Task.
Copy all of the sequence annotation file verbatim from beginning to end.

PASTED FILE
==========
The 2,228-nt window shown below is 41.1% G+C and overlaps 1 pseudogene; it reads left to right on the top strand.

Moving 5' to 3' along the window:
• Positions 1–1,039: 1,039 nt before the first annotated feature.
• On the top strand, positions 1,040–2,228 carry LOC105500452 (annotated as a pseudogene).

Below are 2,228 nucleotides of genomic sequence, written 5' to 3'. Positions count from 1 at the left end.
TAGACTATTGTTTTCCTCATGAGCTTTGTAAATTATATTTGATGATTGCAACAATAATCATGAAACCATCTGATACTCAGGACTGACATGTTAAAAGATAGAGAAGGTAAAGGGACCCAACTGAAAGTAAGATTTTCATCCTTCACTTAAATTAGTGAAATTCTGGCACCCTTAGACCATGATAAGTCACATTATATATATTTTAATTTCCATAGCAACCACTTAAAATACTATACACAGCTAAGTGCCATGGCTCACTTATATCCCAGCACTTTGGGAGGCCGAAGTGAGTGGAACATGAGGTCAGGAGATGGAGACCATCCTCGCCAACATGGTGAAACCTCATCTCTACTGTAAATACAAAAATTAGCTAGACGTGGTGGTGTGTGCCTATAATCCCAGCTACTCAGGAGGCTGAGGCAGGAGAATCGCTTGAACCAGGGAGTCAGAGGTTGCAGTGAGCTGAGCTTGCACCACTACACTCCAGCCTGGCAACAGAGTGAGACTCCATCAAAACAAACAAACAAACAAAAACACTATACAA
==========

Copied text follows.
The 2,228-nt window shown below is 41.1% G+C and overlaps 1 pseudogene; it reads left to right on the top strand.

Moving 5' to 3' along the window:
• Positions 1–1,039: 1,039 nt before the first annotated feature.
• On the top strand, positions 1,040–2,228 carry LOC105500452 (annotated as a pseudogene).

Below are 2,228 nucleotides of genomic sequence, written 5' to 3'. Positions count from 1 at the left end.
TAGACTATTGTTTTCCTCATGAGCTTTGTAAATTATATTTGATGATTGCAACAATAATCATGAAACCATCTGATACTCAGGACTGACATGTTAAAAGATAGAGAAGGTAAAGGGACCCAACTGAAAGTAAGATTTTCATCCTTCACTTAAATTAGTGAAATTCTGGCACCCTTAGACCATGATAAGTCACATTATATATATTTTAATTTCCATAGCAACCACTTAAAATACTATACACAGCTAAGTGCCATGGCTCACTTATATCCCAGCACTTTGGGAGGCCGAAGTGAGTGGAACATGAGGTCAGGAGATGGAGACCATCCTCGCCAACATGGTGAAACCTCATCTCTACTGTAAATACAAAAATTAGCTAGACGTGGTGGTGTGTGCCTATAATCCCAGCTACTCAGGAGGCTGAGGCAGGAGAATCGCTTGAACCAGGGAGTCAGAGGTTGCAGTGAGCTGAGCTTGCACCACTACACTCCAGCCTGGCAACAGAGTGAGACTCCATCAAAACAAACAAACAAACAAAAACACTATACAA